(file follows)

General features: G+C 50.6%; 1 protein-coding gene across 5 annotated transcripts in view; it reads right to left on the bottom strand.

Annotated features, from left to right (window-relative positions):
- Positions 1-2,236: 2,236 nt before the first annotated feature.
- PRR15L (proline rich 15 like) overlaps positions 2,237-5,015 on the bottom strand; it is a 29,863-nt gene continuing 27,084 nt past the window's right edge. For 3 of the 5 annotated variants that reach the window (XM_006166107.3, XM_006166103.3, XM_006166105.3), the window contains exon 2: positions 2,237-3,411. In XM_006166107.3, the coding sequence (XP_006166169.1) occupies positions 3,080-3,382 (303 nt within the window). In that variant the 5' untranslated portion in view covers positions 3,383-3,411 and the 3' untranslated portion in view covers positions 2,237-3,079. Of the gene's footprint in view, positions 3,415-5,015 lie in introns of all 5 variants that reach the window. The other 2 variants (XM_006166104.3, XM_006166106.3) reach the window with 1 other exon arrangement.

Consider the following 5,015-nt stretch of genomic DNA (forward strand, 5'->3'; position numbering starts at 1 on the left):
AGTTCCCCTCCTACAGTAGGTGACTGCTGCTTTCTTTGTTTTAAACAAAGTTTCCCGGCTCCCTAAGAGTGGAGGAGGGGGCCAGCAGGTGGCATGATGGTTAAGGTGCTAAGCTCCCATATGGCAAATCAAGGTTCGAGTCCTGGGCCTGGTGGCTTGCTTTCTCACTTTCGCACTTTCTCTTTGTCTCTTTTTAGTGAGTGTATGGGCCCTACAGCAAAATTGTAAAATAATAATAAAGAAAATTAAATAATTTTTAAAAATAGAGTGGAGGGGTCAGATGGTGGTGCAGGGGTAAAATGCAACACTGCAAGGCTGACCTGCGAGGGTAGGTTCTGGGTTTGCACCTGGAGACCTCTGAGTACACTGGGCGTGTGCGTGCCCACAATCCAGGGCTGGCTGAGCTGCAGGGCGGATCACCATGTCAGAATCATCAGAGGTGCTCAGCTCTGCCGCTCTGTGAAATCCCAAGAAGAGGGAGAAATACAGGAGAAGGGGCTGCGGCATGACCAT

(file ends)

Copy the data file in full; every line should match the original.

General features: G+C 50.6%; 1 protein-coding gene across 5 annotated transcripts in view; it reads right to left on the bottom strand.

Annotated features, from left to right (window-relative positions):
- Positions 1-2,236: 2,236 nt before the first annotated feature.
- PRR15L (proline rich 15 like) overlaps positions 2,237-5,015 on the bottom strand; it is a 29,863-nt gene continuing 27,084 nt past the window's right edge. For 3 of the 5 annotated variants that reach the window (XM_006166107.3, XM_006166103.3, XM_006166105.3), the window contains exon 2: positions 2,237-3,411. In XM_006166107.3, the coding sequence (XP_006166169.1) occupies positions 3,080-3,382 (303 nt within the window). In that variant the 5' untranslated portion in view covers positions 3,383-3,411 and the 3' untranslated portion in view covers positions 2,237-3,079. Of the gene's footprint in view, positions 3,415-5,015 lie in introns of all 5 variants that reach the window. The other 2 variants (XM_006166104.3, XM_006166106.3) reach the window with 1 other exon arrangement.

Consider the following 5,015-nt stretch of genomic DNA (forward strand, 5'->3'; position numbering starts at 1 on the left):
AGTTCCCCTCCTACAGTAGGTGACTGCTGCTTTCTTTGTTTTAAACAAAGTTTCCCGGCTCCCTAAGAGTGGAGGAGGGGGCCAGCAGGTGGCATGATGGTTAAGGTGCTAAGCTCCCATATGGCAAATCAAGGTTCGAGTCCTGGGCCTGGTGGCTTGCTTTCTCACTTTCGCACTTTCTCTTTGTCTCTTTTTAGTGAGTGTATGGGCCCTACAGCAAAATTGTAAAATAATAATAAAGAAAATTAAATAATTTTTAAAAATAGAGTGGAGGGGTCAGATGGTGGTGCAGGGGTAAAATGCAACACTGCAAGGCTGACCTGCGAGGGTAGGTTCTGGGTTTGCACCTGGAGACCTCTGAGTACACTGGGCGTGTGCGTGCCCACAATCCAGGGCTGGCTGAGCTGCAGGGCGGATCACCATGTCAGAATCATCAGAGGTGCTCAGCTCTGCCGCTCTGTGAAATCCCAAGAAGAGGGAGAAATACAGGAGAAGGGGCTGCGGCATGACCAT